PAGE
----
Luxembourg, 15 January 2013
Poor maintenance “threatens roads in Sub-Saharan Africa” – say EU Auditors
The EU is one of the leading donors in the road sector in Sub-Saharan Africa. Road transport is a focal sector for EDF (European Development Fund) cooperation strategy with most Sub-Saharan African countries. Financially, it is by far the most important cooperation sector, with about € 7.4 billion in EDF commitments made in this region over the period from 1995 to 2011. Improper road maintenance and vehicle overloading is putting the sustainability of Sub-Saharan road network into danger.
Roads are essential for regional integration, economic growth, social development, effective public administration and security. In Sub-Saharan Africa, roads are the dominant mode of passenger and freight transport, accounting for more than 80 % of total movements of goods and services and transport needs are growing rapidly.
The aid-recipient countries visited by the Court do not do enough to ensure the sustainability of road infrastructure. In all partner countries visited by the Court, roads are affected to varying degrees by premature deterioration. Most of these countries have adopted institutional reforms, notably entailing the creation of road funds and road agencies, and made significant progress on road maintenance. However, many challenges remain to be addressed in all of them to ensure appropriate maintenance. Although spending on road maintenance has increased over time in all the partner countries visited by the Court, it remains insufficient to cover the needs.
“In Europe we are used to several options for our transport. In Sub-Saharan Africa, if it is a question of transport, that means roads. Unless the EU Commission and its partners in Sub-Saharan Africa start taking sustainability of the roads very seriously, they will be in danger of losing what we’ve built together”, said Szabolcs Fazakas, the ECA member responsible for the report, “They need to take responsibility for enforcing load limits and to maintain the roads properly.”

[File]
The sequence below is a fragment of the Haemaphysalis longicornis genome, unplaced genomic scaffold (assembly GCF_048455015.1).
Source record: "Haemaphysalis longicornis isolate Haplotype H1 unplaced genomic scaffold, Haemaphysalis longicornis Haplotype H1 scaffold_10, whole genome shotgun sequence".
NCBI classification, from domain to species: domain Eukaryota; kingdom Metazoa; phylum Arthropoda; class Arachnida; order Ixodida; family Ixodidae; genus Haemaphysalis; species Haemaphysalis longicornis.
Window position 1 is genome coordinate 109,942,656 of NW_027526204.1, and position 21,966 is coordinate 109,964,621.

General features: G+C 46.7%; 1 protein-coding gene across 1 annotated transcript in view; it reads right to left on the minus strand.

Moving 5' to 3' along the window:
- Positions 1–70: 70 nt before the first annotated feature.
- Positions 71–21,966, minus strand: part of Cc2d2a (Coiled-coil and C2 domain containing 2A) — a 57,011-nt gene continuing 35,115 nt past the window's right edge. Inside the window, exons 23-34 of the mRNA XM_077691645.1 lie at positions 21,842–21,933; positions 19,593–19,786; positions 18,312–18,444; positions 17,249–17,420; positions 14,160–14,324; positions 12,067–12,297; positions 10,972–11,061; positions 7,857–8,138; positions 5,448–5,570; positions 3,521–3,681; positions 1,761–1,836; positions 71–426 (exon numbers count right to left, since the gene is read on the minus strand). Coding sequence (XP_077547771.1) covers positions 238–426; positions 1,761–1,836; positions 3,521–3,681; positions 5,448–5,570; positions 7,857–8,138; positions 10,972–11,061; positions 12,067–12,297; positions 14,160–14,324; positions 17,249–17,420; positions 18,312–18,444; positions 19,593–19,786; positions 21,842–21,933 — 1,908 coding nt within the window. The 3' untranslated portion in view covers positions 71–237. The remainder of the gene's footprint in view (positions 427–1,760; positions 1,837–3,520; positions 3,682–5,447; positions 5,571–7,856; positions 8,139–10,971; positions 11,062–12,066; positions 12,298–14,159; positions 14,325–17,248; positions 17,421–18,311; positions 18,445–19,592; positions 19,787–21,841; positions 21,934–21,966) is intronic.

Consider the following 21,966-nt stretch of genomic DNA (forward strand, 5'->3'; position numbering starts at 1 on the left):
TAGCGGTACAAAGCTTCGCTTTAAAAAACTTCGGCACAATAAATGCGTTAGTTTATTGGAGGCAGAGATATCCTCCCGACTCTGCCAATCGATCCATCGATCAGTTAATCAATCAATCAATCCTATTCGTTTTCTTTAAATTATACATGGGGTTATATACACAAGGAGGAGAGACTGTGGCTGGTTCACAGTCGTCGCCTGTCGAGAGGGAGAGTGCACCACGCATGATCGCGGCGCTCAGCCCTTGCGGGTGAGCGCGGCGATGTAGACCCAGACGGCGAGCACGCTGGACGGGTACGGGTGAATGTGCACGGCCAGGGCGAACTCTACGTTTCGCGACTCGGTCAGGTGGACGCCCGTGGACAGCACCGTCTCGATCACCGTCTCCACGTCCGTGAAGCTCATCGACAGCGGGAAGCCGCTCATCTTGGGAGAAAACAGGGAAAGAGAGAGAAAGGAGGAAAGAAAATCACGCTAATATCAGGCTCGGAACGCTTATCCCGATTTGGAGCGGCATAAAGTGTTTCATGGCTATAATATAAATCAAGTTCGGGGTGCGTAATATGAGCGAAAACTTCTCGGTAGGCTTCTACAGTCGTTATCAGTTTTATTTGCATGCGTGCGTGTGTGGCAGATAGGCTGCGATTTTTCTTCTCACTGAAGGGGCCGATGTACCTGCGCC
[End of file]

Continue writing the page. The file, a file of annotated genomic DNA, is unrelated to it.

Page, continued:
Notes to the editors:
European Court of Auditors (ECA) special reports are published throughout the year, presenting the results of selected audits of specific EU budgetary areas or management topics.
This special report (SR 17/2012) entitled “The European Development Fund (EDF) contribution to a sustainable road network in Sub-Saharan Africa” assessed whether the EDF has contributed to sustainability of the road network in Sub-Saharan Africa effectively: whether the road infrastructure supported by the EDF is sustainable and whether the Commission effectively promotes the sustainability of road infrastructure. The audit focused on the technical, financial and institutional sustainability of road transport infrastructure and looked at 48 programmes financed since 1995 under the 8th, 9th and 10th EDFs in six partner countries: Benin, Burkina Faso, Cameroon, Chad, Tanzania and Zambia where EU auditors inspected about 2400 km of EDF funded roads.
The Court concluded that the Commission is partially effective in its support for a sustainable road network in Sub-Saharan Africa. Partner countries visited by the Court do not do enough to ensure the sustainability of road infrastructure, roads are affected to varying degrees by premature deterioration. Most of these countries have adopted institutional reforms, notably entailing the creation of road funds and road agencies, and made significant progress on road maintenance. However, many challenges remain to be addressed in all of them to ensure appropriate maintenance. Although spending on road maintenance has increased over time in all the partner countries visited by the Court, it remains insufficient to cover the needs. One main reason is the priority given in national budgets to the rehabilitation and upgrading of the road network rather than to maintenance.
The Commission is partially effective in promoting the adoption and implementation of the sector policy reforms that are required to address the existing obstacles to a sustainable road network in Sub-Saharan Africa. The Commission’s use of the conditions attached to its financial support has a moderate incentive effect. This also has an impact on policy dialogue, which the Commission does not use in to its full potential, although this dialogue has been instrumental in promoting progress in some areas, notably where the institutional framework and road maintenance funding are concerned. Technical cooperation funded by the Commission has been less successful than could be expected.
The Court recommends that in a number of respects the Commission should better focus EDF resources and make better use of conditions attached to its programmes, of policy dialogue with the partner countries' governments and technical cooperation, so as to maximise the effectiveness of the development support provided by the EDF towards a sustainable road network in Sub-Saharan Africa.
Press Officer European Court of Auditors
Desk: +352 4398 45410 Mobile: +352 621 552224